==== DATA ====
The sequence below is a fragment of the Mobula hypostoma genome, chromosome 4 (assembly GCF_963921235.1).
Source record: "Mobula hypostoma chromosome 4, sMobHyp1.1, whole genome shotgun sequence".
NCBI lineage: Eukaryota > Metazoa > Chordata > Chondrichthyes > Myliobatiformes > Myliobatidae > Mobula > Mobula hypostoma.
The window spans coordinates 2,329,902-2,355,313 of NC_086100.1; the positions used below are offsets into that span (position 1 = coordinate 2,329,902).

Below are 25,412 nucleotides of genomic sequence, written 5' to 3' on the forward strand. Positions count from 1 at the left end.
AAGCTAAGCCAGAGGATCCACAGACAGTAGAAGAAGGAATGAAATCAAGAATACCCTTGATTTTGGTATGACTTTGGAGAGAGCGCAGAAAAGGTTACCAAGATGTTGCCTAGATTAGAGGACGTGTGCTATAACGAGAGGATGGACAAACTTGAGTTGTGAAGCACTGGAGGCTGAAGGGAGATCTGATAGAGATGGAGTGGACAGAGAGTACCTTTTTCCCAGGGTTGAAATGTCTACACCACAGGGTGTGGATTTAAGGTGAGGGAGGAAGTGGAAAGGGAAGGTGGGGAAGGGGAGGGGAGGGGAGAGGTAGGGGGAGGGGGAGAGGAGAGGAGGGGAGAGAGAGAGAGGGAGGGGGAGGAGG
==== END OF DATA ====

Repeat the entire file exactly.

The sequence below is a fragment of the Mobula hypostoma genome, chromosome 4 (assembly GCF_963921235.1).
Source record: "Mobula hypostoma chromosome 4, sMobHyp1.1, whole genome shotgun sequence".
NCBI lineage: Eukaryota > Metazoa > Chordata > Chondrichthyes > Myliobatiformes > Myliobatidae > Mobula > Mobula hypostoma.
The window spans coordinates 2,329,902-2,355,313 of NC_086100.1; the positions used below are offsets into that span (position 1 = coordinate 2,329,902).

Below are 25,412 nucleotides of genomic sequence, written 5' to 3' on the forward strand. Positions count from 1 at the left end.
AAGCTAAGCCAGAGGATCCACAGACAGTAGAAGAAGGAATGAAATCAAGAATACCCTTGATTTTGGTATGACTTTGGAGAGAGCGCAGAAAAGGTTACCAAGATGTTGCCTAGATTAGAGGACGTGTGCTATAACGAGAGGATGGACAAACTTGAGTTGTGAAGCACTGGAGGCTGAAGGGAGATCTGATAGAGATGGAGTGGACAGAGAGTACCTTTTTCCCAGGGTTGAAATGTCTACACCACAGGGTGTGGATTTAAGGTGAGGGAGGAAGTGGAAAGGGAAGGTGGGGAAGGGGAGGGGAGGGGAGAGGTAGGGGGAGGGGGAGAGGAGAGGAGGGGAGAGAGAGAGAGGGAGGGGGAGGAGG